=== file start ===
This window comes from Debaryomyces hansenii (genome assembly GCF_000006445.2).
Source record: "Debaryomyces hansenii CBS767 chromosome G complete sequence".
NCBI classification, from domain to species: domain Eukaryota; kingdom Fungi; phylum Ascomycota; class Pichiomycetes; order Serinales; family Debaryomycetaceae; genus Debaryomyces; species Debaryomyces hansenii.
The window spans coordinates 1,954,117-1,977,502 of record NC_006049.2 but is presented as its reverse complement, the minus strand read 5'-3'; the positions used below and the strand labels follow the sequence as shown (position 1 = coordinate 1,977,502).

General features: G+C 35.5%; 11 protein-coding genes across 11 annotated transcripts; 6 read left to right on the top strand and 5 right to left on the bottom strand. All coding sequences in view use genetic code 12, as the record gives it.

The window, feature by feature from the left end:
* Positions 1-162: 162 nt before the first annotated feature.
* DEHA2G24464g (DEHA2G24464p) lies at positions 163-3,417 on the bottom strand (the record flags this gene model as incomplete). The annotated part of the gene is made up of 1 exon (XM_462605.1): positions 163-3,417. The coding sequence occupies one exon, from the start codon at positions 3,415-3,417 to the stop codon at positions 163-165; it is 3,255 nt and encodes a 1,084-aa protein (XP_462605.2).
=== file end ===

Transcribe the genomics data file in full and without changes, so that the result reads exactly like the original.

This window comes from Debaryomyces hansenii (genome assembly GCF_000006445.2).
Source record: "Debaryomyces hansenii CBS767 chromosome G complete sequence".
NCBI classification, from domain to species: domain Eukaryota; kingdom Fungi; phylum Ascomycota; class Pichiomycetes; order Serinales; family Debaryomycetaceae; genus Debaryomyces; species Debaryomyces hansenii.
The window spans coordinates 1,954,117-1,977,502 of record NC_006049.2 but is presented as its reverse complement, the minus strand read 5'-3'; the positions used below and the strand labels follow the sequence as shown (position 1 = coordinate 1,977,502).

General features: G+C 35.5%; 11 protein-coding genes across 11 annotated transcripts; 6 read left to right on the top strand and 5 right to left on the bottom strand. All coding sequences in view use genetic code 12, as the record gives it.

The window, feature by feature from the left end:
* Positions 1-162: 162 nt before the first annotated feature.
* DEHA2G24464g (DEHA2G24464p) lies at positions 163-3,417 on the bottom strand (the record flags this gene model as incomplete). The annotated part of the gene is made up of 1 exon (XM_462605.1): positions 163-3,417. The coding sequence occupies one exon, from the start codon at positions 3,415-3,417 to the stop codon at positions 163-165; it is 3,255 nt and encodes a 1,084-aa protein (XP_462605.2).